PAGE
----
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MIND MIX RADIO joins OMF

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Mind Mix Radio hosted by Manticore Group joins the Open Minds Forum May of 2016. Featuring talk on a wide variety of subjects ranging from research to current events, it is expected to add a new dimension to the materials featured at OMF.


strange math

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jizba
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strange math

Post by jizba on Mon Apr 06, 2015 9:39 am

I am NOT a mathematician.
What I am about to write may be well known or be TOTAL NONSENSE.
So please bear with me.

There are two separate but otherwise identical complex systems.
I: a+bi
J: a+bj

Now combine the two systems and get

I+J:a+bi+cj

There may be many rules to resolve numeric combinations. Here is one example

ai+bj  =(a+b)i if a is greater than b
          (a+b)j if b is greater than a  ... otherwise 0

aixbj=axb

Any comments?

jizba
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strange math

Post by jizba on Thu Apr 09, 2015 3:59 pm

Oh come on, I get tired of receiving a reply giving ample references to studies of these equations, or to tell me that by my rules the whole thing reduces to nothing and is nonsense. So I will drop the other shoe anyway and describe the idea that strange math would be of interest to science fiction writers. Consider the plot of the following science fiction story:

A physicist discovers strange math and realizes that it is the key to accessing alternate universes. He/she postulates that I (I:a+bi) is valid in our normal universe. However J (J:a+bj) is a characteristic of the alternate universe. So he/she builds a structure that supports I+J with small and equal constants. When a person from normal universe enters the structure and increases the constant b, on exit from the structure he is in alternate universe. You get the idea.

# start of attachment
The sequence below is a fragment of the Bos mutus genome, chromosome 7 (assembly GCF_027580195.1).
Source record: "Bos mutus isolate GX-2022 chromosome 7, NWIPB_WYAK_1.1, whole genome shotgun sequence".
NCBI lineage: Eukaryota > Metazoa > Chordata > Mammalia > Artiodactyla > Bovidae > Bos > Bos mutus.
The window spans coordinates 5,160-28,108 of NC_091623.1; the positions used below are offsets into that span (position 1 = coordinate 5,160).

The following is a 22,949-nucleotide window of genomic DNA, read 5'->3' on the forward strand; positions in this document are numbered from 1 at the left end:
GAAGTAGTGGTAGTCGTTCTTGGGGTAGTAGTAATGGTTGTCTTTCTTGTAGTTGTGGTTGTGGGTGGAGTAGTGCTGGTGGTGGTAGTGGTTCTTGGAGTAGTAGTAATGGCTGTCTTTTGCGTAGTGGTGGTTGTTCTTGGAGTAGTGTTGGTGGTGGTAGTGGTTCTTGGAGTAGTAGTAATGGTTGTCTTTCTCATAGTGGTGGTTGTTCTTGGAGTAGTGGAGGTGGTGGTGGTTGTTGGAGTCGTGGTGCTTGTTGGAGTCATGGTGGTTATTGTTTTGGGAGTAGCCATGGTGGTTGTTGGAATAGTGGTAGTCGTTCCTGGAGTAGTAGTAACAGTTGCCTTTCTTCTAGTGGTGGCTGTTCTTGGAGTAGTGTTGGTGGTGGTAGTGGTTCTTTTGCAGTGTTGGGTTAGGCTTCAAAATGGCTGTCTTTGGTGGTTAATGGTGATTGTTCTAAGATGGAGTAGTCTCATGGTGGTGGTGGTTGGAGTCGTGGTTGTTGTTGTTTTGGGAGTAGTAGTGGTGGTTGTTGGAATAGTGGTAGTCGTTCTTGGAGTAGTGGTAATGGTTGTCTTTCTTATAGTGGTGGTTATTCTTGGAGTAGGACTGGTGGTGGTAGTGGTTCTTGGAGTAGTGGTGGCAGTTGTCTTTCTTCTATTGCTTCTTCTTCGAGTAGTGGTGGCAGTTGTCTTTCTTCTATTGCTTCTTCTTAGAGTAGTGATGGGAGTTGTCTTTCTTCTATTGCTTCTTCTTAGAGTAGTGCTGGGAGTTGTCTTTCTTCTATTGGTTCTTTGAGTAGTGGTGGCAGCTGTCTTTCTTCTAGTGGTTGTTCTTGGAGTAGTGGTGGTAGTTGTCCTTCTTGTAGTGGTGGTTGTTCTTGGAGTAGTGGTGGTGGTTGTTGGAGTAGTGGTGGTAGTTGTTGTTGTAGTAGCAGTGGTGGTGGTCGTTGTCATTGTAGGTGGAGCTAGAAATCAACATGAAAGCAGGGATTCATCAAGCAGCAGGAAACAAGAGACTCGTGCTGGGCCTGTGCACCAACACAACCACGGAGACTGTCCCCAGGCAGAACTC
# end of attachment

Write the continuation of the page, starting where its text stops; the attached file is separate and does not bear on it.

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Cyrellys
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Re: strange math

Post by Cyrellys on Thu Apr 09, 2015 9:00 pm

Hi Jizba,

yes I get your idea as you summarized it in the second post...what I'm curious about, is how do you deal with the inherent differences in the living being of one universe vs another wrt long-term survivability?


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jizba
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strange math

Post by jizba on Fri Apr 10, 2015 9:05 am

Thanks for the response. As far as the science fiction analogy, I suppose it would be
the writer's option to resolve it. For example the alternate universe may have so different physics that no stars have ever formed there. But seriously, my analogy was intended to highlight the idea that a simple number can be made to have totally unexpected consequences. For example a blood test on a patient that changed from a normal reading to an anomalous value will cause the doctor to prescribe a totally different treatment.

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